Such cases as a history of osteoporosis structure in the family may contribute to this disease in an individual. Smoking and excessive alcohol activities also increase the occurrences of this status. When comparing individuals based on gender, women have been noted as having a greater chance of developing these fractures as compared to men due to the active role of hormones in their bone structure. It can be prevented by taking enough calcium and other minerals during the child, adolescent and youthful stages. It can be treated through operations and additional intake of calcium and other minerals.

Marion Kelly

Section 2

Heme and the nonheme irons are the two forms of irons which occur in the foods (Whitney & Rolfes, 2010, 425). Heme iron occurs in foods from animals’ flesh such as fish, meat and poultry. On the other hand, nonheme iron occurs in foods derived from both animals and plants. However, all plant iron is nonheme iron. The body absorbs most of the heme iron as compared to the nonheme iron. About ten percent of the iron intake is in heme form. The rest is nonheme. However, the body absorbs 25% of the heme form and only 17% of the nonheme form.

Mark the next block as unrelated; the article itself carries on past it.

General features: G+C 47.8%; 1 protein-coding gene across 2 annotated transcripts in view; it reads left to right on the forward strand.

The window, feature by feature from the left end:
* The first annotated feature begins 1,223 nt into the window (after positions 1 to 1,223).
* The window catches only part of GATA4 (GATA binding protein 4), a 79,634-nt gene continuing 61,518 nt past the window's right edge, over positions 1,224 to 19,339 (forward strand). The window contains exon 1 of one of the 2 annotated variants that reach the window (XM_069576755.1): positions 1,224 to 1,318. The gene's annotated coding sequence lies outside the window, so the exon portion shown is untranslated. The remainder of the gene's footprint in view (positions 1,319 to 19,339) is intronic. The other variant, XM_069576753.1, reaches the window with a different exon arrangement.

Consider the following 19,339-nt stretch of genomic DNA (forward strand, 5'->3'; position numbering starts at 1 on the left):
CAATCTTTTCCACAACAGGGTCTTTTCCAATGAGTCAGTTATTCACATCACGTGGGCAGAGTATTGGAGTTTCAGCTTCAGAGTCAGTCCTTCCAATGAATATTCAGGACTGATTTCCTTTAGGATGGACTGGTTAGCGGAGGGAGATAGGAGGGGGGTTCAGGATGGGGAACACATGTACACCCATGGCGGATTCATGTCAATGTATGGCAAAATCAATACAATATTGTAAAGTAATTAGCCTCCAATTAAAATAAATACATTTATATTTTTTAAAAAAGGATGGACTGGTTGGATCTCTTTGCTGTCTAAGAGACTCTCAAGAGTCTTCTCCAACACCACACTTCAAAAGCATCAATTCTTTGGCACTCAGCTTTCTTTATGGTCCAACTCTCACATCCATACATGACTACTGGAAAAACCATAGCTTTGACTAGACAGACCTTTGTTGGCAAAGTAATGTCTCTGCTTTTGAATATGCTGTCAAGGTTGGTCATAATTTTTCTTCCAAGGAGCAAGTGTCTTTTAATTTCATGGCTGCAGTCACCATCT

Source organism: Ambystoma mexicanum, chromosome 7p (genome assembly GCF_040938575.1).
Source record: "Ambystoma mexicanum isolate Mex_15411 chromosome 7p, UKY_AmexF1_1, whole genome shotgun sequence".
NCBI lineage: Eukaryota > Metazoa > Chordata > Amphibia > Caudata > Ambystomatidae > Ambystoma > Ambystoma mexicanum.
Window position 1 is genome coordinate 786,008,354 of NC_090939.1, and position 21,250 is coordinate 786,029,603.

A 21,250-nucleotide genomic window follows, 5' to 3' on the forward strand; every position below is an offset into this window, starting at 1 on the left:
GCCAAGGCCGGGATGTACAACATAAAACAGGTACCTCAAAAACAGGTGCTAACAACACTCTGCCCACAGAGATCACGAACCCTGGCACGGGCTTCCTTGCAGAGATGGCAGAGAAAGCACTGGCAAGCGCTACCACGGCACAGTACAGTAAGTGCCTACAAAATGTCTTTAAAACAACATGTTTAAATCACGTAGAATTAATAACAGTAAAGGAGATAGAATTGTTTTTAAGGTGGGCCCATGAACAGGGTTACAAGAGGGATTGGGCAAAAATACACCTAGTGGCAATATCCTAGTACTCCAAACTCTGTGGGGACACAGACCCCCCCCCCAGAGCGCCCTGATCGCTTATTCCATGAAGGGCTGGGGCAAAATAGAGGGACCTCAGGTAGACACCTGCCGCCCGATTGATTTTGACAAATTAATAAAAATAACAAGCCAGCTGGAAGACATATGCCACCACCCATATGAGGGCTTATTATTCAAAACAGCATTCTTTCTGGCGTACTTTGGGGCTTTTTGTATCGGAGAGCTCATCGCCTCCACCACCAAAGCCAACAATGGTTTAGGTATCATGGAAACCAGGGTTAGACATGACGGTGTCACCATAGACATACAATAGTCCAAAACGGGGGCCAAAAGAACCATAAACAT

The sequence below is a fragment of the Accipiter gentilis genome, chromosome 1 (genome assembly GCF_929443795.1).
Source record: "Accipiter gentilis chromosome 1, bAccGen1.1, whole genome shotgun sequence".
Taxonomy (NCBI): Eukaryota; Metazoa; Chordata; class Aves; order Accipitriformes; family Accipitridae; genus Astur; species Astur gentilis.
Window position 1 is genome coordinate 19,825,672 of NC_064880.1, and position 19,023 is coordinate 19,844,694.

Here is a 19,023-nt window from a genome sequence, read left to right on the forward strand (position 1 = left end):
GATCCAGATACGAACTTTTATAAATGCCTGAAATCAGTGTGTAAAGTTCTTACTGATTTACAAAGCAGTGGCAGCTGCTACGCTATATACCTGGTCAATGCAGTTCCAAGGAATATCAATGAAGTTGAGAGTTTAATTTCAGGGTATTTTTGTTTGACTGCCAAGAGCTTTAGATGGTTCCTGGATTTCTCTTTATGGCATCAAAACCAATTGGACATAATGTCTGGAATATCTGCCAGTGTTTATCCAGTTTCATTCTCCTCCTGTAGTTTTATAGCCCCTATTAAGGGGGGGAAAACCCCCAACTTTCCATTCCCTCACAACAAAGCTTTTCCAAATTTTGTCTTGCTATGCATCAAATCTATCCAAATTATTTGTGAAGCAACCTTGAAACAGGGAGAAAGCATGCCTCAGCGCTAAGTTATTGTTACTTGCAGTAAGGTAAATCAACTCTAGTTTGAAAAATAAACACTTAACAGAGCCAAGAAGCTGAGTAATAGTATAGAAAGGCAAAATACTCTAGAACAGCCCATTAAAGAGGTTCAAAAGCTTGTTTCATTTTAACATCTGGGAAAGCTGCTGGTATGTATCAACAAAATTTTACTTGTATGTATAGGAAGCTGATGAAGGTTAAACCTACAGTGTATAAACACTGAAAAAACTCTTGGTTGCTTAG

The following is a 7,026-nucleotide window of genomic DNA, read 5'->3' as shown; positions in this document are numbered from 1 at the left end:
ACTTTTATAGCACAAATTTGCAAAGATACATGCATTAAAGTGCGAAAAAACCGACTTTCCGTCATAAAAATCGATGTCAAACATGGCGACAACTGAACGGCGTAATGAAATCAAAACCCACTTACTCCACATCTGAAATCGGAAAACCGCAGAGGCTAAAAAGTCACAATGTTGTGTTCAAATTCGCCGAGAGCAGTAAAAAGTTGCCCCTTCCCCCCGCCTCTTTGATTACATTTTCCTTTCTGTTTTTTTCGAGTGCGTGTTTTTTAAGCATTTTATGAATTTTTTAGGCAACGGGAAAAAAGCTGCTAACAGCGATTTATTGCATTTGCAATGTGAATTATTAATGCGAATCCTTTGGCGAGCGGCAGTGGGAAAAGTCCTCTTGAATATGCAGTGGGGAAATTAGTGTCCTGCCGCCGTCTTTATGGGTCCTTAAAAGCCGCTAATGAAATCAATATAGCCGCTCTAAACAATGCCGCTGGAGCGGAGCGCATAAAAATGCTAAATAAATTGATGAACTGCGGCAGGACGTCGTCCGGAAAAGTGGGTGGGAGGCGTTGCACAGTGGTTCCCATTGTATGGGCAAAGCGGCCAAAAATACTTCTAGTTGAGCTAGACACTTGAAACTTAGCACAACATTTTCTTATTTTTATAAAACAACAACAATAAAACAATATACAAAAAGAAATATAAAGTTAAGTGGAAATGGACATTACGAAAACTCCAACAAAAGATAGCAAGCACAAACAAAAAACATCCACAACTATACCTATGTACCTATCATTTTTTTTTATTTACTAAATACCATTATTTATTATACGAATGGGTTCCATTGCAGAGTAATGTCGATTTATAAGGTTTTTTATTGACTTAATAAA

Animal flesh have a peptide known as MFP factor, which increases the absorption of the nonheme iron in this flesh since the heme iron is well absorbed. Vitamin C is another catalyst that aids in the intake of nonheme iron in foods that also contain heme iron. These factors capture the iron and transform it into ferrous, which makes it easier to be absorbed. Some sugars and acids also play as catalysts in the absorption of the nonheme iron. These factors also aid in the intake of nonheme iron when it occurs with heme iron especially because heme iron has a higher prospect of intake. When nonheme iron occurs on its own, it is readily absorbed with less competition.